Phnom Penh in May is not hot. It's very hot, and very humid. Residents and visitors alike seek respite from the soupy atmosphere by spending time on the riverside walk, just a few blocks away from some of the city's main streets and the old market known locally as Phsar Chas.
The riverside area has been cleaned up in recent years and now hosts good quality restaurants, bars and hotels. There are also many informal stalls close to the river. I stopped to buy cold water from one of the vendors, a smiling, silver haired woman wearing a brightly patterned blouse. As she handed me the bottle, I asked how she came to be doing this work. Song Yeun said she had been selling goods in the street for many years. I asked her if she lived with her family, and unprompted, she began to tell her story. "I am 68 now but I became a widow at 21" she said. "My husband was an educated man and was killed very soon after the Khmer Rouge took over. My own family were farmers. I grew up in a village and managed to convince them that I could work in the fields. So I was spared".
She referred to the Khmer Rouge as "the Angkar" a Khmer language word meaning "organisation" and the term that the Pol Pot led communists used to describe themselves. The regime held power between 1975 and 1979, dismantling civil society and brutalising the population with forced labour and summary executions. Estimates vary but the Khmer Rouge caused the deaths of up to two million people through starvation, exhaustion or outright killing. Educated people were seen as particular enemies and many teachers, professors, doctors, writers and artists were murdered.
Song Yeun's experience of agricultural work was no guarantee of being spared or surviving, but it gave her a better chance than many of those forcibly evacuated from Phnom Penh a few days after the Khmer Rouge entered the city. She continued "There were famous people in the work camps. The singer Pan Ron was there. I tried to help her but they killed her too". Pan Ron (also known as Pen Ran) was a prominent singer and songwriter who had great success in the 1960's and early 1970's. Her music was influenced by western rock and soul styles and some of her lyrics were deemed risqué for their time. As all things western were deemed unacceptable, this made her. particular target. She is remembered in a series of murals outside the Space Four Zero gallery in Palace Lane, Phnom Penh. Several of her recordings have been uploaded onto YouTube.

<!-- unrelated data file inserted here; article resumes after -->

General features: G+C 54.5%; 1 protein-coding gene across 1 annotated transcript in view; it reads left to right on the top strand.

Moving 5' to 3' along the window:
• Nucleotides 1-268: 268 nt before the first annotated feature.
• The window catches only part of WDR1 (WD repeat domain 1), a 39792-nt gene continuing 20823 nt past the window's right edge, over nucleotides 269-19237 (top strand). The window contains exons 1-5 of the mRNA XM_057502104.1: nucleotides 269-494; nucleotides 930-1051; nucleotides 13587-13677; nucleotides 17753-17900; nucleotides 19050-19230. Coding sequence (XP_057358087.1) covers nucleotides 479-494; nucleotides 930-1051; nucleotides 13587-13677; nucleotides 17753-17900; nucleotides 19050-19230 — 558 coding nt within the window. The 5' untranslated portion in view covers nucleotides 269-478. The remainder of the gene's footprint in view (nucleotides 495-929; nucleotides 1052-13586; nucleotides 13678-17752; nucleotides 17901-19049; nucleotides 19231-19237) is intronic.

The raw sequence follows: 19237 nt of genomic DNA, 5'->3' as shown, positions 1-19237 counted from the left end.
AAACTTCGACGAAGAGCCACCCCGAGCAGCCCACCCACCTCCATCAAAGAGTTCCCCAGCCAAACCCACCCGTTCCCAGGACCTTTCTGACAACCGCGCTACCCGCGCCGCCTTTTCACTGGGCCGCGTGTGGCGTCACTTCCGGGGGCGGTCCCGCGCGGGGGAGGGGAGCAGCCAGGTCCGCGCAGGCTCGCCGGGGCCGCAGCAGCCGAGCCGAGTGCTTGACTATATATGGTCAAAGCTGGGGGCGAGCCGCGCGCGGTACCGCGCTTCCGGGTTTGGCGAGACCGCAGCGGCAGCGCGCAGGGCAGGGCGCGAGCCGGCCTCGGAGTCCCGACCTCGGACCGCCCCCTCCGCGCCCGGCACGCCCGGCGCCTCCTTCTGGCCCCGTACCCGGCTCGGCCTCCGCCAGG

Song Yeun went on to describe some small acts of resistance. "At night they would put spies under our huts to listen to our conversations. You could be executed for any criticism of the regime. We knew they were there and we used to pee through a whole in the floor above where they would be laying. They couldn't say anything or move as they'd give themselves away". She laughed at the memory, but then grew serious and said "We were starving and I used to steal small amounts of rice just to survive. If they'd caught me I wouldn't be alive now."
The Khmer Rouge regime was ousted in 1979 when Cambodia was invaded by Vietnam, although fighting between various factions continued into the 1990's. After being released from the work camp, Song Yeun somehow made her way back to Phnom Penh, discovered that she had lost most of her family and had to find a way of supporting herself. "Some men asked me to be a prostitute" she said, "But I refused. I knew I could work. These days I have trouble with my legs and people say 'you are old, stop doing this job and just beg' but I won't do that. I want to keep working".
I bought an extra bottle from her and continued along the promenade. A group of overweight western men in shorts and vests sat drinking outside a bar. On the opposite side of the river, close to the shore, I could see the makeshift homes of the Muslim fishing families. I looked back at Song Yeun. She sat waiting for customers and smiling at passers-by.